Working with Subplots

Novels that satisfy are multi-dimensional. The reader feels as if he/she is immersed in the fictional “vivid and continuous dream” idea made famous by John Gardner. Yet subplots, which drive a novel to feel rich with meaning, can hijack and sabotage the main story.
Writing Tip for Today: Here are some thoughts on subplots in the novel:

  • Limit Their Number. It’s good advice to the first-time novelist to keep the story streamlined by not including too many subplots. Two subplots are plenty. So the character’s primary goal is the main story, while a romance, relationship or other situations comprise the subplots. If you include too many subplots, they will feel irritating and intrusive to the reader.
  • Don’t Leave the Main Story for Long. While your reader craves action and variety, if you ignore the main theme for very long while you develop a subplot, the reader will either forget the main story or feel confused as to what story is the most important to follow. As in real life, if there’s something big at stake (and there should be), your character will be thinking, talking or acting on that big thing most of the time.
  • Weave a Braid. As your novel nears its climax, you must begin to “round up the horses,” the subplots you have written that raise questions for the reader. Will she get the guy? What really happened to grandpa? Is Mom’s cancer curable? If these subplots are resolved all at once they may compete with the main story. Treat them like a braid: weaving resolutions to the subplots in the final pages.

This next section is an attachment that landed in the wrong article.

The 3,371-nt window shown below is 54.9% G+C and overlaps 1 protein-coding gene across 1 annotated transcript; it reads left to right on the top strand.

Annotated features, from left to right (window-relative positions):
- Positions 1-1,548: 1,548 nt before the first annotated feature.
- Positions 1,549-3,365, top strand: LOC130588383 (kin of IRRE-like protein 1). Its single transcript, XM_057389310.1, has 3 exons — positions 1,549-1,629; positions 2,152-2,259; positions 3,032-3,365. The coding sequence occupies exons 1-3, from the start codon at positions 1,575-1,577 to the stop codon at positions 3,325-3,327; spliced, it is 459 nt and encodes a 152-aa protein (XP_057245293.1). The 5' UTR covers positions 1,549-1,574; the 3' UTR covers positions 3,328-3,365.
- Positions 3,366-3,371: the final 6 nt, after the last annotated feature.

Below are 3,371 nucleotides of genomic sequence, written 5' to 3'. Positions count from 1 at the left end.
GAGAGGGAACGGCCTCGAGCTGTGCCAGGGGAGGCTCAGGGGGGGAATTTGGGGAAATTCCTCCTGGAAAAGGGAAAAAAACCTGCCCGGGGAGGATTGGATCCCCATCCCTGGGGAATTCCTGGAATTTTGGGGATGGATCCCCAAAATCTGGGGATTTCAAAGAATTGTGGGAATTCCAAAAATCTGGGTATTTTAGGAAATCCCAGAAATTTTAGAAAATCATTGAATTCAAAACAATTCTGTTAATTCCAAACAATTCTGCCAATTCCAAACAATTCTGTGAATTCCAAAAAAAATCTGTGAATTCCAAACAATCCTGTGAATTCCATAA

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About Linda S. Clare

I'm an author, speaker, writing coach and mentor. I teach both fiction and nonfiction writing at Lane Community College and in the doctoral program as expert writing advisor for George Fox University. I love helping writers improve their craft and I'm both an avid reader and writer of stories about those with wounded hearts.

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